She had looked up then, the smile returning, but one thing Billy was was a good reader of people, and he quietly warned the Mexican woman to give it to him straight. Not that he believed in that nonsense, but he did his best to deal fairly with people and felt it only right that folks ought to repay that respect. He had told her he would know if she was lying. Of course, he had no way of knowing that, but another of Billy’s talents was being real convincing; the six-shooter nestling at his side played a big part in that, he knew. This lady might not know exactly who he was, but she would have no doubt he was an experienced gunman, a cold-hearted cowboy who wouldn’t even think once of shooting her dead if she gave him reason to.

Not that he would, but sometimes people did all the convincing themselves, and if it was to his advantage, well, Billy was not about to go correcting them on their misinterpretations of his temperament, now was he? So, both reluctantly it seemed and with no small amount of fear for her own life (perhaps she was the genuine article and knew whose palm she was reading, knowledge sure to terrify anyone about to deliver such news) she told him what she had read in his future.

“You will die in the dark, alone,” she had told him, her voice flat, emotionless, as if she did not speak the words herself but was merely a vessel for someone or something else to convey the information. “You will never know who your killer is, nor will you have a chance to defend yourself. It will be very quick, over in seconds.” Then her eyes had burned brightly, flashed and lent further credence to the belief that something... something other was in possession of her. “Beware those you call your friends, Senor Bonney.”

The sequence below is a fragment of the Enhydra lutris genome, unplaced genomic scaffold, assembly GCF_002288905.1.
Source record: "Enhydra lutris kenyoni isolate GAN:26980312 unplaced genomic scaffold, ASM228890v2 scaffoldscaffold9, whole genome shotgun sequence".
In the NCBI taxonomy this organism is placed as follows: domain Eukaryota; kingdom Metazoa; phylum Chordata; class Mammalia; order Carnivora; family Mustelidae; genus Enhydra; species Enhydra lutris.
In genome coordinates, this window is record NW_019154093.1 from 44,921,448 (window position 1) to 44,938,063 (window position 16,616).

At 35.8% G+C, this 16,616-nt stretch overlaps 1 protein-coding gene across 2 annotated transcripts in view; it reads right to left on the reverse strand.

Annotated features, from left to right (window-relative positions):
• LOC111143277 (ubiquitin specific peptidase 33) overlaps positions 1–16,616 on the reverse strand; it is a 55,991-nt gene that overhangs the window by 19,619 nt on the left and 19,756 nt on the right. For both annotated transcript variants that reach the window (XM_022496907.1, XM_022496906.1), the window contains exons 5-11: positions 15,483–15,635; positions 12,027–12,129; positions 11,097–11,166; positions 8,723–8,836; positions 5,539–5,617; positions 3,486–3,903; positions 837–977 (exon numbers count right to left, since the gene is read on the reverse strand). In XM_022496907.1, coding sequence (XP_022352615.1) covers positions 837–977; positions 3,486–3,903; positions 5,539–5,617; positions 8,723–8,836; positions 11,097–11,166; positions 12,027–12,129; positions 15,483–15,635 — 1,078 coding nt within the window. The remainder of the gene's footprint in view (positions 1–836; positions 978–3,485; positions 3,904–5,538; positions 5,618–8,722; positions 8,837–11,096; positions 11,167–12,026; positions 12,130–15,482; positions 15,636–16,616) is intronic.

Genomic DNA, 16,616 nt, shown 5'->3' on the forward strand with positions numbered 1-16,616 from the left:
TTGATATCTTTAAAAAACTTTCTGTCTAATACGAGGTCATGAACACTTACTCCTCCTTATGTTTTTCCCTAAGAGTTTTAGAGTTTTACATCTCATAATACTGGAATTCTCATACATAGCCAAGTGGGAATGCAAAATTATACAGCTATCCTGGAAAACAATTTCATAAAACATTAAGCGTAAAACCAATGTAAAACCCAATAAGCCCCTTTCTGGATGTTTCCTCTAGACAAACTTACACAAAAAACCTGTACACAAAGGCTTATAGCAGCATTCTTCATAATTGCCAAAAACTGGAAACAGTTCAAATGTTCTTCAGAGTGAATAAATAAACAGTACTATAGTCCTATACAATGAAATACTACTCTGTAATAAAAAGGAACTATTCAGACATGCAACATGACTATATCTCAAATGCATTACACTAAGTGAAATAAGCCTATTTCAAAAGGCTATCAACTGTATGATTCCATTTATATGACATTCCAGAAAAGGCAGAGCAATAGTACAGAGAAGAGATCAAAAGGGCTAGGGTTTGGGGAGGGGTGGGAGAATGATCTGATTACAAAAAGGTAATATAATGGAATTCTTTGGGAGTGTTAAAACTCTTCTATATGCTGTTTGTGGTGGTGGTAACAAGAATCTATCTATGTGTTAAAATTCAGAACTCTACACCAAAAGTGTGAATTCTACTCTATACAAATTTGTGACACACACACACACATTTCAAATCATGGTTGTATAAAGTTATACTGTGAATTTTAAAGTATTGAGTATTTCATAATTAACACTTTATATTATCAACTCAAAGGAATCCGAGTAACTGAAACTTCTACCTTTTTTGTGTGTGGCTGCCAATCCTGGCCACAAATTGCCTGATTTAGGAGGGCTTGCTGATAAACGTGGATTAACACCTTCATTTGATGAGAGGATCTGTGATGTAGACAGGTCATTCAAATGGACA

The warning had not, at the time, had any great effect on Billy. He knew that many of the men he had ridden with, been imprisoned with, killed with during his short life would likely turn upon him for the enormous reward money being offered for his capture, or even for the prestige and notoriety of being the man who did Billy the Kid in. He had not needed Senorita Marquez to admonish him not to let anyone get too close, not to trust anyone, and really he never had. A lone wolf who occasionally ran with this or that pack, Billy trusted only one person in this world. Whether Pete Maxwell had sold him out to his pursuers or not he could not say – though he was pretty sure, despite the inky gloom into which he had walked just a few moments ago, that his old friend was there in the bedroom – but he knew who had killed him.